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C program:

#include <stdio.h>
int main(void) {
    puts("Hello World!\n");
    return 0;
}

Compile without assembling - the preferred stack boundary is set to a single word (<math>2^2</math> bytes) to avoid confusing boilerplate stack alignment code:

gcc -S -mpreferred-stack-boundary=2 hello.c

Result:

        .file   "hello.c"
        .section        .rodata   # constant data section (read-only data)
.LC0:                             # constant string declaration
        .string "Hello World!\n"
        .text                     # instruction section
.globl main                       # keep 'main' symbol for linking
        .type   main, @function   # 'main' symbol is a function

main:                             # the next instruction is the start of
                                  # 'main'
        pushl   %ebp              # save caller base pointer
        movl    %esp, %ebp        # callee base pointer = current stack pointer
        subl    $4, %esp          # allocate a single word for string address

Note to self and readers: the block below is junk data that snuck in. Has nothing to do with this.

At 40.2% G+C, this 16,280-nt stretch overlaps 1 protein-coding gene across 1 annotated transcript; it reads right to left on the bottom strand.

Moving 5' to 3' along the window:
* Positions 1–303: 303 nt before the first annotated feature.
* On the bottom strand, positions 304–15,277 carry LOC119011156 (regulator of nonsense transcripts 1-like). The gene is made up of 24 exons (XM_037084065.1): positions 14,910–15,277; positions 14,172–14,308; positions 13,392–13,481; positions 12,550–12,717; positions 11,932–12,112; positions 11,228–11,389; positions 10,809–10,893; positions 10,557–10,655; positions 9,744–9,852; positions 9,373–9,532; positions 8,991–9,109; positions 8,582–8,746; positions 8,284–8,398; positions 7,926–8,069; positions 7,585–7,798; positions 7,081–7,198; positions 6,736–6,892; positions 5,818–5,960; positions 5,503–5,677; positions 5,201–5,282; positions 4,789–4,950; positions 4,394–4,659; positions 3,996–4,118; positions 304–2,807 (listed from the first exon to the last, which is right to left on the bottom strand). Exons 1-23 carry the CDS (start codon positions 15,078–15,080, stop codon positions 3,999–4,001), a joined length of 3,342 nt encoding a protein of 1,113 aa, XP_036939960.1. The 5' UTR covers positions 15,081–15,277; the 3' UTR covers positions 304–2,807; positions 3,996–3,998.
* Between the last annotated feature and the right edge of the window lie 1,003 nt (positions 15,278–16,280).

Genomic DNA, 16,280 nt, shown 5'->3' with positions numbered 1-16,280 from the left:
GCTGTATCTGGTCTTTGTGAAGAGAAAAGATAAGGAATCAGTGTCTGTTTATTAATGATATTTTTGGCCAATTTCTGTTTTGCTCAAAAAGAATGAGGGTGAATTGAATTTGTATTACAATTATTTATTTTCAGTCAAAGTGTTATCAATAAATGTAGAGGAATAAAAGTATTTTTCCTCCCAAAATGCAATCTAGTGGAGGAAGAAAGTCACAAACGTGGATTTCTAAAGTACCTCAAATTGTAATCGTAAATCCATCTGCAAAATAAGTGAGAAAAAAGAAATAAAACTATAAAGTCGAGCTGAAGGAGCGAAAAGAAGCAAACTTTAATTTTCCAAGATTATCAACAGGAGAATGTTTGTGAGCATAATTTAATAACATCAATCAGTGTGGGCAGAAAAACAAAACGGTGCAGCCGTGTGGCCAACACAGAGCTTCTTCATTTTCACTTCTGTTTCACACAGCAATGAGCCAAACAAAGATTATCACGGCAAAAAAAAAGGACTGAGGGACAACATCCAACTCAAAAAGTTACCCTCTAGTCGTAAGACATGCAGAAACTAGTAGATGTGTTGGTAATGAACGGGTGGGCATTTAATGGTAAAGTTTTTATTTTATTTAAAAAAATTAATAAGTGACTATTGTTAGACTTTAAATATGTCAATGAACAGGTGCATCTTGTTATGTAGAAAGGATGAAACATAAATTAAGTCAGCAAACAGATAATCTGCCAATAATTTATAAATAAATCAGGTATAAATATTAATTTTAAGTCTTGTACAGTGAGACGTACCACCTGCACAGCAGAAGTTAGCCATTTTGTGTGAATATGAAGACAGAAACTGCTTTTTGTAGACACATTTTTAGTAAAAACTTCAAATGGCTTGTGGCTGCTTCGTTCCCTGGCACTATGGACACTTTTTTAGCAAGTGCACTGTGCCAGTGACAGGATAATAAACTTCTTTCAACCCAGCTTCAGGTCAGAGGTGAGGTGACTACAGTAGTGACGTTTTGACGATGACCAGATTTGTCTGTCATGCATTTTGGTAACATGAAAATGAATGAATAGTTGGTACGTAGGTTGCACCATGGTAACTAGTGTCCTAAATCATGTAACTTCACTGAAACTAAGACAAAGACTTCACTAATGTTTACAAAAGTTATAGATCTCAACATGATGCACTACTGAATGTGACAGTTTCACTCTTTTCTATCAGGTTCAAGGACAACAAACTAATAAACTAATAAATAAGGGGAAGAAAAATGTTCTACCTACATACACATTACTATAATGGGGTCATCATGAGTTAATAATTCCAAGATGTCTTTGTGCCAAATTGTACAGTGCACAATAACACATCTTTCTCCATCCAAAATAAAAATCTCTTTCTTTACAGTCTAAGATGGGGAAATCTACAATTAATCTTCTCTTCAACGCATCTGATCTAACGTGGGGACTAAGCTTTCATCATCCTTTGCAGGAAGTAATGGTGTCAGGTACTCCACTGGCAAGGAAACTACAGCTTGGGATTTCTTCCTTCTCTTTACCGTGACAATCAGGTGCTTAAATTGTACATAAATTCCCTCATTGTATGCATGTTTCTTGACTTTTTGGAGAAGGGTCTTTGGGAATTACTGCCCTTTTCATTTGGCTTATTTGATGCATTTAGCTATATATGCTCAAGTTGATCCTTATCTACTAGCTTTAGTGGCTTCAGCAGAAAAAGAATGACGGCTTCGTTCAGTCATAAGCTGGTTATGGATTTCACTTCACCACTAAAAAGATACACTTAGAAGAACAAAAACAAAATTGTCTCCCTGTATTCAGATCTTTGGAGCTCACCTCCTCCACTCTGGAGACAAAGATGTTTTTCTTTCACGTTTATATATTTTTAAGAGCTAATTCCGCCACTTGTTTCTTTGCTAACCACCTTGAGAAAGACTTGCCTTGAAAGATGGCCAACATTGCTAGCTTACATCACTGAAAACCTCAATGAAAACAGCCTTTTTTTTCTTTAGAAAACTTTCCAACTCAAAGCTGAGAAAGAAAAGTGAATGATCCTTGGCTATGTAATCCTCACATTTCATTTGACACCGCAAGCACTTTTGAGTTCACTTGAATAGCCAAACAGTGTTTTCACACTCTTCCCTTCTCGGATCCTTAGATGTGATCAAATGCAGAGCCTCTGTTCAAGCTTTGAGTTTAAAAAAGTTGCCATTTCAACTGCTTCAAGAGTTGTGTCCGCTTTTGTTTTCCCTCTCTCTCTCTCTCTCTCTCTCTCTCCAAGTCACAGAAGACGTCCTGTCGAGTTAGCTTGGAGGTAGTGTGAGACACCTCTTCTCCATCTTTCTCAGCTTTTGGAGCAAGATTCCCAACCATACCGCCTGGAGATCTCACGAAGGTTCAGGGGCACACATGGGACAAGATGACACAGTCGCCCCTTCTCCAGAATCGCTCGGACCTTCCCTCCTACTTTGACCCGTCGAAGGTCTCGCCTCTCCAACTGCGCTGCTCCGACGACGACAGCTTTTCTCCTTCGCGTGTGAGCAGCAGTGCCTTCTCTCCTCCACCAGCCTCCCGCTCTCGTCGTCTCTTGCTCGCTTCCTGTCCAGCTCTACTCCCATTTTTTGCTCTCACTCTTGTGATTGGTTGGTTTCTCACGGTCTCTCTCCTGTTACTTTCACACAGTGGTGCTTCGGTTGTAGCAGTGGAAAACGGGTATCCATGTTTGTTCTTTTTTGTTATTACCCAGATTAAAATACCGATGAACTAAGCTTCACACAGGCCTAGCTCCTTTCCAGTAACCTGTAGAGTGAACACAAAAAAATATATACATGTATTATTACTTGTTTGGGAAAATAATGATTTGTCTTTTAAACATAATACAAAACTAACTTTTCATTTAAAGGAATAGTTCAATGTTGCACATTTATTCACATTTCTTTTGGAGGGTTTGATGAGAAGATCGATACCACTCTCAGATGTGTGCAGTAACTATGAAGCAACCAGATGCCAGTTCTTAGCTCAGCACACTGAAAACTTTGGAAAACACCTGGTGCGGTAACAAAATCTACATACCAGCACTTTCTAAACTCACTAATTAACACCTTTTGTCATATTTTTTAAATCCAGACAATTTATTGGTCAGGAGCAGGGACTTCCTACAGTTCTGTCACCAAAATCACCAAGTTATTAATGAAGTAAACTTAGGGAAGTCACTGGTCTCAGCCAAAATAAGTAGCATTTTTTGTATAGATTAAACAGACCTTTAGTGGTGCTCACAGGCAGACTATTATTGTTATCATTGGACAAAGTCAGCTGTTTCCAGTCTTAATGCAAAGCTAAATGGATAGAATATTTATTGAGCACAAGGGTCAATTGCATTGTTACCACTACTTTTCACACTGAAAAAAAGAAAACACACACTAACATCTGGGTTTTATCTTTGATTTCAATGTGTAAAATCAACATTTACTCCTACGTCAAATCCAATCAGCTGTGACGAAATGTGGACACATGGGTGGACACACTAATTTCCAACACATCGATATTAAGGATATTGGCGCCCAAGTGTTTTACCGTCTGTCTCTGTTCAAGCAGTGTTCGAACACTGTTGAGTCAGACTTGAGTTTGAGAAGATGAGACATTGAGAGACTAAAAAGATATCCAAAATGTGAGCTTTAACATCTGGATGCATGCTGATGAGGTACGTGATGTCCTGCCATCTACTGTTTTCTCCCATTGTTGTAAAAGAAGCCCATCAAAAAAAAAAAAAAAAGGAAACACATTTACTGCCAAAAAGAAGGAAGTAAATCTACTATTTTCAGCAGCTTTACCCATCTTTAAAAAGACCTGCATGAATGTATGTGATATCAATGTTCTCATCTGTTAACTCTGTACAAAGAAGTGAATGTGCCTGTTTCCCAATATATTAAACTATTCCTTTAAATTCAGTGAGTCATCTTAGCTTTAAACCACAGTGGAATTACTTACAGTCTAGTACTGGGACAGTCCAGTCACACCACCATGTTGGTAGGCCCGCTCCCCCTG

movl    $.LC0, (%esp)     # copy string address to top of stack
                                  # (first and only parameter to puts)
        call    puts              # set return address and jump to puts code
                                  # (which is linked in)
        movl    $0, %eax          # return 0
        leave
        ret                       # return to caller(_start in the C library)
        .size   main, .-main      # sizeof(main) is from 'main' to here
        .section        .note.GNU-stack,"",@progbits
        .ident  "GCC: (GNU) 3.4.6 (Gentoo 3.4.6-r2, ssp-3.4.6-1.0, pie-8.7.10)"